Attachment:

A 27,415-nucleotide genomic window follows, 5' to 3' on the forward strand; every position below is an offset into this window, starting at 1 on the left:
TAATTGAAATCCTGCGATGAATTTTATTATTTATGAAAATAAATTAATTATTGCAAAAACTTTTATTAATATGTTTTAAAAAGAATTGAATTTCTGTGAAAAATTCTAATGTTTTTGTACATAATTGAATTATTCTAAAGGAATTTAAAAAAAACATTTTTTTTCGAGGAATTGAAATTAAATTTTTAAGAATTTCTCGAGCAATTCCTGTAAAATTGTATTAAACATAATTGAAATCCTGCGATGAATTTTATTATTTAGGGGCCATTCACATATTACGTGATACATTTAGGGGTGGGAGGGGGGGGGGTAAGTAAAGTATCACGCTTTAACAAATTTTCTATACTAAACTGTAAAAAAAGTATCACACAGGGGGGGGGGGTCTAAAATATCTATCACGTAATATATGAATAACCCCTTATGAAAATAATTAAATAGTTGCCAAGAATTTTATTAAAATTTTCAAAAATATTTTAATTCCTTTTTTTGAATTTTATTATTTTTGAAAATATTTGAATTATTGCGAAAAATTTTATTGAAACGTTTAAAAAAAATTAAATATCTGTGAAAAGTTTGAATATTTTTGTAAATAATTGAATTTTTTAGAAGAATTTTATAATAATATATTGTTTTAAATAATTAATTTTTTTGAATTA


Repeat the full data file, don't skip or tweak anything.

A 27,415-nucleotide genomic window follows, 5' to 3' on the forward strand; every position below is an offset into this window, starting at 1 on the left:
TAATTGAAATCCTGCGATGAATTTTATTATTTATGAAAATAAATTAATTATTGCAAAAACTTTTATTAATATGTTTTAAAAAGAATTGAATTTCTGTGAAAAATTCTAATGTTTTTGTACATAATTGAATTATTCTAAAGGAATTTAAAAAAAACATTTTTTTTCGAGGAATTGAAATTAAATTTTTAAGAATTTCTCGAGCAATTCCTGTAAAATTGTATTAAACATAATTGAAATCCTGCGATGAATTTTATTATTTAGGGGCCATTCACATATTACGTGATACATTTAGGGGTGGGAGGGGGGGGGGTAAGTAAAGTATCACGCTTTAACAAATTTTCTATACTAAACTGTAAAAAAAGTATCACACAGGGGGGGGGGGTCTAAAATATCTATCACGTAATATATGAATAACCCCTTATGAAAATAATTAAATAGTTGCCAAGAATTTTATTAAAATTTTCAAAAATATTTTAATTCCTTTTTTTGAATTTTATTATTTTTGAAAATATTTGAATTATTGCGAAAAATTTTATTGAAACGTTTAAAAAAAATTAAATATCTGTGAAAAGTTTGAATATTTTTGTAAATAATTGAATTTTTTAGAAGAATTTTATAATAATATATTGTTTTAAATAATTAATTTTTTTGAATTA